RokBlokz Vs. Rek Gen Mudflaps

RokBlokz Vs. Rek Gen Mudflaps

If you go off road at all, and if you like your vehicle, then you want mud flaps. While the aesthetic of flaps is contested, their ability to protect the paint along the rocker panels from rock chips and subsequent paint chips is not.

With our Toyota Tacoma, sure, there are factory mud flaps but they have a few fundamental problems. First, they are really, really stiff.

This may not sound like much of a problem but a stiff mud flap is more prone to damage, particularly if you drive over an obstacle and even more so if you drive over an something and then have to go backwards over that same obstacle. Because they are so stiff, they tend to crack, or worse, tear themselves from the inner fender of the vehicle.

The second problem may not be a problem depending on where you live. But they have a raised lip around the perimeter of the flap. This works perfectly of holding snow and slush.

Finally, depending on tire choice, the OEM mud flaps are pretty narrow, allowing rocks, mud and debris to get around the outside of the tire.

While their are a myriad of alternatives, when it comes to our Tacoma, there are two aftermarket mud flaps that tend to be the most popular. RokBlokz and RekGen.

Rek Gen Mud Flaps

Near as we call tell, Rek Gen is based out of California and has been making off road products since the early 2000’s. For the Tacoma, they offer two sizes in the choice of seven colors. They also have more decorative designs with grids or American flags. We ordered a pair of “Stock” in black for $98.00.

Shipping was quick, and they were well packaged. The flaps themselves are pretty substantial and rather stiff, with out a lot of flex. The hardware comes in two bags labeled front and back.

Rek Gen Mud Flaps in the box

The screws and fender washers are all black, but the heads of the screws are a slotted hexagon head with sharp raised edges. Immediately this raised a bit of concern because if a tire were to touch the head, it could potentially snag or tear at the rubber. The other worry is that the “spacers” are just scraps of fuel line. I suppose that’ll work, but it’s not like these were cheap.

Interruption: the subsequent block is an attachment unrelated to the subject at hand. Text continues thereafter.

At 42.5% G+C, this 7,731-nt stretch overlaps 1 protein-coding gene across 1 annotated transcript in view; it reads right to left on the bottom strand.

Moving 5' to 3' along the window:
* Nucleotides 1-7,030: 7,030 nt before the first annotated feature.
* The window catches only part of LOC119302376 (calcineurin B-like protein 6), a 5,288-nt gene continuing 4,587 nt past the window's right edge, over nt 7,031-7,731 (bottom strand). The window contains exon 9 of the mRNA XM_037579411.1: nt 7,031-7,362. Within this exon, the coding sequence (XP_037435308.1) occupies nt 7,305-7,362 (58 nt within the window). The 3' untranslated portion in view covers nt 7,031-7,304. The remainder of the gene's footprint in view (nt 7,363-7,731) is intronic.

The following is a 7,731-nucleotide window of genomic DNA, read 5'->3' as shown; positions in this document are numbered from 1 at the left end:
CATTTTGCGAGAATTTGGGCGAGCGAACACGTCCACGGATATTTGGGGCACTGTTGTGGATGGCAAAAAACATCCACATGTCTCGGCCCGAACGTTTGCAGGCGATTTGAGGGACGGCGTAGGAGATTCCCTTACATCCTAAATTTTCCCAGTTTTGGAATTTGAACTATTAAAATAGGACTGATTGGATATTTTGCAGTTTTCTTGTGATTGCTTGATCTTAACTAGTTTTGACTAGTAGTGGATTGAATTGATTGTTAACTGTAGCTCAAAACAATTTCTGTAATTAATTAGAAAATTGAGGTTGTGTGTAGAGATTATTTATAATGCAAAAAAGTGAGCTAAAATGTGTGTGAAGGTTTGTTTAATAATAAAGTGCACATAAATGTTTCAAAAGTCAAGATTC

When it came to install them, it’s a good thing mud flaps are pretty simple. If you have two left hands, anybody should still be able to figure it out. Rek Gen doesn’t offer much in the way of help as the instructions are cryptic with very vague images leaving the user to basically figuring it out. But then we noticed things weren’t lining up. Hardware was mixed up, leaving us to guess if we were putting spacers and screws in the correct place. And when wall was said and done, there were sizable gaps between the mud flap and the fender well. Again, for $100, this was disappointing.

Rek Gen Mud Flap Spacer and Gap Toyota Tacoma

The flaps have slotted holes allowing the user to slide the flaps inboard or outboard to fit the needs and when all was said and done, they did look pretty good.

Toyota Tacoma Rek Gen Mud Flaps

As soon as I backed out of the driveway, there was one glaring problem. Even with our brand new, bone stock Tacoma (albeit the wheels we have do have additional offset) the tire rubbed on the mud flap as we backed out of the driveway. Not the end of the world, but again, for $100, this was disappointing.

Rek Gen Mud Flap rubbing on stock Tacoma

All in all, I was left feeling like there wasn’t a lot of value here. Sub standard hardware, sub standard instructions, they were stiffer than I would have liked and worst of all, sub-par fit. If the cost was half of what we paid, I’d probably be a lot less critical, but these are marketed as a premium product. There are several alternatives on Amazon for less than $50 that would perform as well, if not better, than these.

RokBlokz Rally Mud Flaps

RokBlokz is a small, family run business based out of Utah (just like us). They got started focusing on Subaru’s, but make flaps for just about any off-road vehicle out there. For our Tacoma, you also have the choice between Original and XL in ten different colors. We went with “Original” in black at $149.